A single molecule nanopore DNA sequencer is a novel new device that allows for the sequencing of a single DNA molecule translocated through a molecular nanopore embedded on a silicon chip. A nanopore a hole smaler than 100nm built into a membrane. The current technology uses a Mycobacterium smegmatis porin A (MspA) channel protein as the nanopore to read the sequence. The DNA strand is passed through the positively charged nanopore, attracting the negatively charged portion of the DNA strand to the pore wall creating a current that can be read to determine the sequence.
Roche, the licensee of the technology, is incorporating IBM Research DNA transistor technology to slow and control the passage of the DNA molecule through the nanopore, overcoming some of the engineering challenges the scientific research faced[fn]http://www.roche.com/media/media_releases/med_dia_2011-10-11.htm[/fn]. Roche is currently working on a third generation nanopore reader molecule to replace MspA that will provide better differentiation between the DNA bases. Proof of concept is already complete and Roche and its partners are currently working on the commercialization of the sequencer.
Once available, the product will allow for the rapid sequencing of DNA for a cost well below $1000. This will have the effect of greatly democratizing DNA sequencing to aid in the detection of disease and genetic disorder. Healthcare professionals will be able to pinpoint deficiencies which will lead to quicker and more accurate diagnostics. This method is much more efficient and cost-effective than previous DNA sequencing methods such as the Maxam-Gilbert and Saner Sequencing methods.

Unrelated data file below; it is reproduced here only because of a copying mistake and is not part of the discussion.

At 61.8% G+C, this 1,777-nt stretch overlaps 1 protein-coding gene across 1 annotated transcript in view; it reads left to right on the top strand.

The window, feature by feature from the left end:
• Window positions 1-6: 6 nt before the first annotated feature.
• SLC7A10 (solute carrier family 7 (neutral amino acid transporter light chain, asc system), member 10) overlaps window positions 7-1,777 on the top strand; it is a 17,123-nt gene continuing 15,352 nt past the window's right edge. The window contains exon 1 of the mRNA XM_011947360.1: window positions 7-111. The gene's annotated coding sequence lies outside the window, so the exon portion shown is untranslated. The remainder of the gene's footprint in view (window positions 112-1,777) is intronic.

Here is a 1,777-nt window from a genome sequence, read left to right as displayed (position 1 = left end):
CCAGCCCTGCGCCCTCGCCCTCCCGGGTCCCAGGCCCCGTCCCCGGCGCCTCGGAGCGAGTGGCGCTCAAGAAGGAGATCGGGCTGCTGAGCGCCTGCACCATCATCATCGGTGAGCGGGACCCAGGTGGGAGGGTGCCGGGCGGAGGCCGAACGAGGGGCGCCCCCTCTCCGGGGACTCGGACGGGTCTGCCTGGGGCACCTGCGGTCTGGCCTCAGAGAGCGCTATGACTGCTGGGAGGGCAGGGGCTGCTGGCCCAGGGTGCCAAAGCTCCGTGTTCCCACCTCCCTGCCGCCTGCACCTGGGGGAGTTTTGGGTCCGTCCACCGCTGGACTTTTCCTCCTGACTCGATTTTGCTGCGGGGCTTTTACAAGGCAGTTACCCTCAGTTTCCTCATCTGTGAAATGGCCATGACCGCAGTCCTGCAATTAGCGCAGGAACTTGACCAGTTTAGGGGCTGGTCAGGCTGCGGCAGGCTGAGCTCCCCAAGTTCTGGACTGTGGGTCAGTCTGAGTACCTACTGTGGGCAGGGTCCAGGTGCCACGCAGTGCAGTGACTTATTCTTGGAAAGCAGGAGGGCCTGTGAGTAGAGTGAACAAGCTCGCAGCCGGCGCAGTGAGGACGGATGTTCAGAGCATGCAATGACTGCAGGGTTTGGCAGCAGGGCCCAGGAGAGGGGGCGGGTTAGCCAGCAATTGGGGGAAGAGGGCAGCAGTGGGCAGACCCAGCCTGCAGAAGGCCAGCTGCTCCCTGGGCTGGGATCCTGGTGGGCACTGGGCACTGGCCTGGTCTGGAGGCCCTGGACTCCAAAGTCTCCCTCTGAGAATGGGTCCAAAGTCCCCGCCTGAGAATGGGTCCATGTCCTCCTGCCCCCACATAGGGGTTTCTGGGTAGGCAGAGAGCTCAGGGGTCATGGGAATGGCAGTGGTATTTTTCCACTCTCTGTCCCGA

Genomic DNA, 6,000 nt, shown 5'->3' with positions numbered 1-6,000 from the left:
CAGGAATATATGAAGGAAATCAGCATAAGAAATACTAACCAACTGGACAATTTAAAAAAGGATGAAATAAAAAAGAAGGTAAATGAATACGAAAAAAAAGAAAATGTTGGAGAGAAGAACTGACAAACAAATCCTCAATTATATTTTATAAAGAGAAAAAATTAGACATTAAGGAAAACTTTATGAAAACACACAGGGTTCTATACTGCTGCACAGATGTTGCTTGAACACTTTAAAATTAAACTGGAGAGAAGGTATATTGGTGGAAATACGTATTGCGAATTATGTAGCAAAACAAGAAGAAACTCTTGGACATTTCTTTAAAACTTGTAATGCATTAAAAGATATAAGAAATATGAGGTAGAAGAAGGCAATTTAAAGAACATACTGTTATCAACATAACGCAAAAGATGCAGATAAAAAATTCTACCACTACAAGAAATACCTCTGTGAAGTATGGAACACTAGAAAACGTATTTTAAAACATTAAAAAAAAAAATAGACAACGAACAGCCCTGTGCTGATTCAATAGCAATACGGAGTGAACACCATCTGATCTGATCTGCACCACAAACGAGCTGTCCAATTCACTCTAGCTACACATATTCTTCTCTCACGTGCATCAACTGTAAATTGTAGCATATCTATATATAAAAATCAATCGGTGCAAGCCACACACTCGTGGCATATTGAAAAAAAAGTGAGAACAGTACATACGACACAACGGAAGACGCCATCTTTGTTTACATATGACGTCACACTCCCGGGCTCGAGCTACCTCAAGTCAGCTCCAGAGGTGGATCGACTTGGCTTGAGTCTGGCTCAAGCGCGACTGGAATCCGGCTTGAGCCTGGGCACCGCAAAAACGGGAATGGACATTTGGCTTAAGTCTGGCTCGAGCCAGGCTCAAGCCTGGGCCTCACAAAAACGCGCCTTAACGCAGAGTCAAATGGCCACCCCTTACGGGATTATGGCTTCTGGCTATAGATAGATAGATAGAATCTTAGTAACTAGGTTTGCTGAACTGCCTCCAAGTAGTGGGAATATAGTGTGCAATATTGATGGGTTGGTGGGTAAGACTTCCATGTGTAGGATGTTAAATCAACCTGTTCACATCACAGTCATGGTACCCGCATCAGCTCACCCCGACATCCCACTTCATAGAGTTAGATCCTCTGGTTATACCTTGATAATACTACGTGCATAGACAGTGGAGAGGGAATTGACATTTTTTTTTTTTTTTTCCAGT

Nanopore analysis is an emerging technique that involves using a voltage to drive molecules through a nanoscale pore in a membrane between two electrolytes, and monitoring how the ionic current through the nanopore changes as single molecules pass through it. This approach allows charged polymers (including single-stranded DNA, double-stranded DNA and RNA) to be analyzed with subnanometre resolution and without the need for labels or amplification.
This novel DNA sequencing method has the potential to significantly reduce the cost and time it takes to sequence DNA, allowing for better drugs, treatments, and diagnosis of disease.
The human health and ecological risks of DNA sequencing are low, but the risks to the human condition are more complex, ambiguous and uncertain. It is unknown how democratizing DNA sequencing will impact society, but DNA sequencing and genetic engineering have some ethical and security concerns that may arise in the future.